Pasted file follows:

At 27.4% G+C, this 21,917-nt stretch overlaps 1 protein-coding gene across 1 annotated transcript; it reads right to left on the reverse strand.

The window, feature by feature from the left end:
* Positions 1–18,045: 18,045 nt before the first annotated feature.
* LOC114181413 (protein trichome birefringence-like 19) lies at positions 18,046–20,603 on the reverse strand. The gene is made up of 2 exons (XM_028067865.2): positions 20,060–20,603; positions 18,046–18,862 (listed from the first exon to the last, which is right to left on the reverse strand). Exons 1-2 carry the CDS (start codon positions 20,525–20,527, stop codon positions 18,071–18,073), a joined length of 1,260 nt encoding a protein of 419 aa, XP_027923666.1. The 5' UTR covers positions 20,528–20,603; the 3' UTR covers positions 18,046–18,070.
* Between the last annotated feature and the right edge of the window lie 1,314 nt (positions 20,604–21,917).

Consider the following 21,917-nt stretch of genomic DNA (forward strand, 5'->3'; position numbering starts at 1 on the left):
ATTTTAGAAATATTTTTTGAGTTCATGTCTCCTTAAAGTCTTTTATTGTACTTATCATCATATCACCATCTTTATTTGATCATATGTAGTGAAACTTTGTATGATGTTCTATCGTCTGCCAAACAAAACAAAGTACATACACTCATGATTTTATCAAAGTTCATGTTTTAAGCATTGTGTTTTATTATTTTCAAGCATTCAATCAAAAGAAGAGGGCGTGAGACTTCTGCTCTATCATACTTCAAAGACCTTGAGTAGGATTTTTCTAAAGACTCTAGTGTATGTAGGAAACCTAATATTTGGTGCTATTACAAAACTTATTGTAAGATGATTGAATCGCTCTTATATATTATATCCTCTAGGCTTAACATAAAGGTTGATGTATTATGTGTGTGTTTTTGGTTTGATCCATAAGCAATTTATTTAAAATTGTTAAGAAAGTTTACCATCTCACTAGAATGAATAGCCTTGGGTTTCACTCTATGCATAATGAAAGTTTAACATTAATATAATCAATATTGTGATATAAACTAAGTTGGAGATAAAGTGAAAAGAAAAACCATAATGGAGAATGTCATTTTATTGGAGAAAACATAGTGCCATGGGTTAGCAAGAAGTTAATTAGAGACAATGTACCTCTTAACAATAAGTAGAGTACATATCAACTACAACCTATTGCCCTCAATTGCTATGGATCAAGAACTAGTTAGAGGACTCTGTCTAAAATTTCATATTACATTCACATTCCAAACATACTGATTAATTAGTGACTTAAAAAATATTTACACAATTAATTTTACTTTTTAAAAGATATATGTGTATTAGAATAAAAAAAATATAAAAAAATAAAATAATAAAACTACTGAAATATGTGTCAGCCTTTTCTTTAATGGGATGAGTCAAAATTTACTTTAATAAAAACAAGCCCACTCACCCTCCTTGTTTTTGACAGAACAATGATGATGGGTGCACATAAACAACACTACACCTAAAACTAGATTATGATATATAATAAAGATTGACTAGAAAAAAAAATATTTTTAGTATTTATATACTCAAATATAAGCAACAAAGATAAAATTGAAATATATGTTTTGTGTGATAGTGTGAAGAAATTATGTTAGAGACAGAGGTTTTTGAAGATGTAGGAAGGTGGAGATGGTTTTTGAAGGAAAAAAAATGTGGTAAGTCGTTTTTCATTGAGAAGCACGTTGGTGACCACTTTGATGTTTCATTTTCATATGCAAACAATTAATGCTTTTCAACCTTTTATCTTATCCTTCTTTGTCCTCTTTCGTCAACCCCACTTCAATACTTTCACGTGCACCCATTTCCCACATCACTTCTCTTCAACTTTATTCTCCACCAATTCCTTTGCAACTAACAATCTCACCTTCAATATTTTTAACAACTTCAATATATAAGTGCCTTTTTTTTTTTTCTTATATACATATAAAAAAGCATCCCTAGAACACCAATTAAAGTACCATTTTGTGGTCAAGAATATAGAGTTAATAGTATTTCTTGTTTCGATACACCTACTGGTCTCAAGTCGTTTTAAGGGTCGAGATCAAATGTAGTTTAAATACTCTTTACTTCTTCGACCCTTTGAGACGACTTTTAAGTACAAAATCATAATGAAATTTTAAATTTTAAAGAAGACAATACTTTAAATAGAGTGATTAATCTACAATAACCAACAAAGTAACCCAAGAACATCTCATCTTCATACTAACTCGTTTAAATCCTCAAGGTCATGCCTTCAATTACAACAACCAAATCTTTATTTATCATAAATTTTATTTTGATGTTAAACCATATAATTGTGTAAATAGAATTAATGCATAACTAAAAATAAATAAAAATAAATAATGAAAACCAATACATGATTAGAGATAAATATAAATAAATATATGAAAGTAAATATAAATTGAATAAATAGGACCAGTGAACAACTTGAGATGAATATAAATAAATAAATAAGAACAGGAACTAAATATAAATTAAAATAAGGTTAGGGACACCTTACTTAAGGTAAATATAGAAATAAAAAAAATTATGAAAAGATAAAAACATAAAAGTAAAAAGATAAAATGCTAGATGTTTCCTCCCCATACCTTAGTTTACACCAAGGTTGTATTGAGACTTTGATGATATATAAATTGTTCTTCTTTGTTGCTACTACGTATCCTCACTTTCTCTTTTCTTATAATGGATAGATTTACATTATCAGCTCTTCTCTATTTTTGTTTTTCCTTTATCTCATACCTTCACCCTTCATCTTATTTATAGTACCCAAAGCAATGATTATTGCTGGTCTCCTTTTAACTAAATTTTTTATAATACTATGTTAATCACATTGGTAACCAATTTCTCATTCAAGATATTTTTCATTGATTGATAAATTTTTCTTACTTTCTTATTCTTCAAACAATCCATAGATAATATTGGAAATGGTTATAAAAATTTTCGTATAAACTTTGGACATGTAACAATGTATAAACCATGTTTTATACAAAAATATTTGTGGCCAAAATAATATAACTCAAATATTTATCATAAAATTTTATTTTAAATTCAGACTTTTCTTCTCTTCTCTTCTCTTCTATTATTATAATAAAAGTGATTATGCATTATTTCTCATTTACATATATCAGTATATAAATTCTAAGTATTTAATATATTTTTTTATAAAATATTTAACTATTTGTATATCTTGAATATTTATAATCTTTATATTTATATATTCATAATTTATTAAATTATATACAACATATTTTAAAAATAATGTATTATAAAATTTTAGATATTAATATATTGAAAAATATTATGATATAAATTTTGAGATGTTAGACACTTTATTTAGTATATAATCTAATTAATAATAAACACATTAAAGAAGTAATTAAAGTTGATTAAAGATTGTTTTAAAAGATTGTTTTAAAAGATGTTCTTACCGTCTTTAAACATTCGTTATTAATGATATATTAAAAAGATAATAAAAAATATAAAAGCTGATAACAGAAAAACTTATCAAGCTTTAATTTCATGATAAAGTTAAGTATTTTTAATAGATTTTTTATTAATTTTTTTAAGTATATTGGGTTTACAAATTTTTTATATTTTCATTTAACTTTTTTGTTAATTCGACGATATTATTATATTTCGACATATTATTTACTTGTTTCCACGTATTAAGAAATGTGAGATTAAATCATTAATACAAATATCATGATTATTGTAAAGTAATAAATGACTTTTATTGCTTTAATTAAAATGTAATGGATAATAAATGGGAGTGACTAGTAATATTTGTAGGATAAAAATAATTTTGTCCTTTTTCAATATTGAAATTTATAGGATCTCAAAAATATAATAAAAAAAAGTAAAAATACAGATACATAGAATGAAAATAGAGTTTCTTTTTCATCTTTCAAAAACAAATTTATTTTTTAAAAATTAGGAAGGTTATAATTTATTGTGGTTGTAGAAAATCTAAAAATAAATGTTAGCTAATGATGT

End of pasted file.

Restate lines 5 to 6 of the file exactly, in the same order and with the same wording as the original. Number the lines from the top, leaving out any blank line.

* Between the last annotated feature and the right edge of the window lie 1,314 nt (positions 20,604–21,917).

Consider the following 21,917-nt stretch of genomic DNA (forward strand, 5'->3'; position numbering starts at 1 on the left):